April 24, 2014

How to Foster a Creative Workspace

rbb Public Relations uses workplace design and technology to engineer collaboration.

Amy Keller | 8/1/2010

Vice President Jeanine Karp of rbb Public Relations
Jeanine Karp, Vice President of rbb Public Relations [Photo: Daniel Portnoy]

Three years ago, Christine Barney and her partners at rbb Public Relations began to evaluate their office environment. The boutique agency with one office in Coral Gables and another in Fort Lauderdale was striving to create a true "employee-driven" workplace, but after Barney and her colleagues surveyed the staff, they realized that their physical infrastructure was getting in the way of productivity.

rbb Public relations
Coral Gables
No. 4 / Small Company

"On any given day, 50% of the office was empty because people were not in their offices," Barney says. They were with clients or in meetings. "All that empty space made the office feel sleepy and was inefficient," she recalls. Most employees had private offices, but closed office doors hindered collaboration. Successful teams, she says, "need more time and places to interact."

In December 2007, after months of brainstorming with the staff, rbb rebuilt the office. The $300,000 redesign created a variety of formal and informal work and meeting spaces designed to promote creativity and teamwork. Private offices were eliminated. Workers sit at a desk in an open, shared area or can retreat to a glass-enclosed "phone booth" or meeting rooms if they need some quiet or privacy. There's a "play room" for the more creative types, where employees can kick back in a beanbag chair and listen to their iPod, and a "Starbucks-like kitchen," says Barney.

Transparency extends to the company's financial operations. "We have a very open-book policy in the firm. Our accounting meetings are open to any employee that wants to sit through them and learn more about the business end of the agency," says President Lisa Ross. She says the policy helps employees understand why the company can budget for certain things and not others.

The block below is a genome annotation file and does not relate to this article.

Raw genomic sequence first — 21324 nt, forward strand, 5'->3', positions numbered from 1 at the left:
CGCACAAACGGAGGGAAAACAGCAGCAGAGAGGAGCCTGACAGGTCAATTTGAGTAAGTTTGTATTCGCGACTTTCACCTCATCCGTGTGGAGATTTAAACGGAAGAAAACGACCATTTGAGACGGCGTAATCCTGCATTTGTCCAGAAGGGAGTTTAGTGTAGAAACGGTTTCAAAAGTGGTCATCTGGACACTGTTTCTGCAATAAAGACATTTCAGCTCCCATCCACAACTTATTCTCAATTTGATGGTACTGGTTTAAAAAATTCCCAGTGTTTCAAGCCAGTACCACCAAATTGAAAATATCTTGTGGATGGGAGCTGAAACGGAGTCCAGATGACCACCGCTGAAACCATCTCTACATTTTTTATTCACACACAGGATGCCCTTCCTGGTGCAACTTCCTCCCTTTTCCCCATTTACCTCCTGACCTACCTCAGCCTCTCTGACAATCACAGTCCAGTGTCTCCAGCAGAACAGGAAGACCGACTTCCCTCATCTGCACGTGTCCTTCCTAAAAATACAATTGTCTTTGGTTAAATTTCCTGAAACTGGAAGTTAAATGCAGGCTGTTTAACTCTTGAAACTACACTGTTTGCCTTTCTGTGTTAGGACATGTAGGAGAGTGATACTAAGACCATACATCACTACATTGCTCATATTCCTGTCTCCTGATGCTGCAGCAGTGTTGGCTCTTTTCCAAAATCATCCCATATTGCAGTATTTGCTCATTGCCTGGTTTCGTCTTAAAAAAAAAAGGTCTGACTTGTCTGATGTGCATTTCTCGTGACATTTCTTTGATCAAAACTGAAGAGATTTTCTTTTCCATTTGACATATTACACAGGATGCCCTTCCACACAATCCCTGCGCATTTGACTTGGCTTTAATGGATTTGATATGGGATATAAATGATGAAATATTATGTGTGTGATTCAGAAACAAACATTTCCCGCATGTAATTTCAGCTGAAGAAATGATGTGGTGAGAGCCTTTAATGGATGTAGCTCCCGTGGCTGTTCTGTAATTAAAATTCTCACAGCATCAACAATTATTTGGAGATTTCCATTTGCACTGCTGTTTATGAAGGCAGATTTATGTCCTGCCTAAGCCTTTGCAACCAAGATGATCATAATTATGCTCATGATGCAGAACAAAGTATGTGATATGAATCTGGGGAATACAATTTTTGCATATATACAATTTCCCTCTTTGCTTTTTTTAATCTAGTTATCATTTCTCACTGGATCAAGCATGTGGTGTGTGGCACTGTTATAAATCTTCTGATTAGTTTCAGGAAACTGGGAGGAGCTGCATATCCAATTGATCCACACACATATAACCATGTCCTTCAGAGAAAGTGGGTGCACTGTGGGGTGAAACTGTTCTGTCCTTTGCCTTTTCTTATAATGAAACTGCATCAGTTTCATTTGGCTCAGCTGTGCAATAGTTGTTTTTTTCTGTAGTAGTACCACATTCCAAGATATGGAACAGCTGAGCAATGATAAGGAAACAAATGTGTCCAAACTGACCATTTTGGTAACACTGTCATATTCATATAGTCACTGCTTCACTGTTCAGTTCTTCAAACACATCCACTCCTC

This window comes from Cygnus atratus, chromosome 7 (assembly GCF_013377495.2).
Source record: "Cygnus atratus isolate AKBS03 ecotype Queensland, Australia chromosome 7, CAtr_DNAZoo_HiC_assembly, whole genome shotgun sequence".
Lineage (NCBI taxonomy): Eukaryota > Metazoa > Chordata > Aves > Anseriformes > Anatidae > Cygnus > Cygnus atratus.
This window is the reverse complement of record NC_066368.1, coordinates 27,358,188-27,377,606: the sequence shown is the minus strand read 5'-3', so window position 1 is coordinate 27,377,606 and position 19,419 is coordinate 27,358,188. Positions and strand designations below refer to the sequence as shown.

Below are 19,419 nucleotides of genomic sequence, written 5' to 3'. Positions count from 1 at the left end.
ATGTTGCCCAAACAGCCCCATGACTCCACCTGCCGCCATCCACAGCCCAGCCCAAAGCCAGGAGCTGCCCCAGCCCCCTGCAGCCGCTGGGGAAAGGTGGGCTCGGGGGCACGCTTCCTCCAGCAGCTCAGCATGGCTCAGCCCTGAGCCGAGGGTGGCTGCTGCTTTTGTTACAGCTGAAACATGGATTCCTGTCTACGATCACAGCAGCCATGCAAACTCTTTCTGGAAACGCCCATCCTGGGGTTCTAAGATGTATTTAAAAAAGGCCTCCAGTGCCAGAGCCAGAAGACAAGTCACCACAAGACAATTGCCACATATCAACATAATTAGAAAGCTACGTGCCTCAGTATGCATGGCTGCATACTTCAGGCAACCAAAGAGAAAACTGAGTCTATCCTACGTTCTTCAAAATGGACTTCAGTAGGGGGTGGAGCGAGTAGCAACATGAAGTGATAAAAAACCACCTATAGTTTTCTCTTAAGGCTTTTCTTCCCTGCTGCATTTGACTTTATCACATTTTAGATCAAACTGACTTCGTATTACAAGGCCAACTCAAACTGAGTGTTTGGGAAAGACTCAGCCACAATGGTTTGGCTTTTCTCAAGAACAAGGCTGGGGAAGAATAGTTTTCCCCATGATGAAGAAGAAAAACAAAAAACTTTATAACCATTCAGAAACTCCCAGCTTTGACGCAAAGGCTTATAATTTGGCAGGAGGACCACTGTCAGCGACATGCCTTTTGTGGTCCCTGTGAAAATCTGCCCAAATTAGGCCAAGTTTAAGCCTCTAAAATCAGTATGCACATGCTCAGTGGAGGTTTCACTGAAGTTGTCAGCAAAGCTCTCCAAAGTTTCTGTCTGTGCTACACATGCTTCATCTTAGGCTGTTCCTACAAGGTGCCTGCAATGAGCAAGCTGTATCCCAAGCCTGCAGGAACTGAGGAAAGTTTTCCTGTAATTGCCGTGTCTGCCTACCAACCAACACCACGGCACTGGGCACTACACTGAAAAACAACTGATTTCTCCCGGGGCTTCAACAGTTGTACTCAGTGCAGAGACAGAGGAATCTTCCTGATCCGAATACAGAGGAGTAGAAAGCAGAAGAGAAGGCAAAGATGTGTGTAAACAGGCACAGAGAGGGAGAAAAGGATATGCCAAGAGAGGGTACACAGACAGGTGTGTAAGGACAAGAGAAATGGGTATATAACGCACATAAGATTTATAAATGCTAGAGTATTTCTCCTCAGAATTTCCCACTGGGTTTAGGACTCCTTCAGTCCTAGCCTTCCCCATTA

The firm's partners — Ross, Barney and Executive Vice President Tina Elmowitz — have also fostered a culture of flexibility when it comes to employee work schedules. "Communications is a 24/7 business, and we all know we have to work nights and weekends, so having the ability to schedule personal matters during business hours provides balance and allows everyone to seamlessly integrate personal and business responsibilities," says Barney.

Having the proper technology in place also helps. Every employee is given a laptop and cell phone to use both in the office and at home. The phone system is set up so that one direct number will find employees, whether they are on their cell phone, in their home office or working out of a conference room. Employees also rely on a "where in the world is ..." intranet posting board, where they can let colleagues know that they are taking grandma to the doctor or working from home as they wait for the plumber.

Vice President Jeanine Karp says that sort of flexibility and evidence of work/life balance appealed to her when she interviewed at rbb five years ago. "What's nice was that women who all had families seemed to still be breathing. Their hair was in place, and they looked all put together and they were still having these great careers. It made sense. I thought, if they're able to do that, when I get to that stage in my future, I can still have it all, so to speak."

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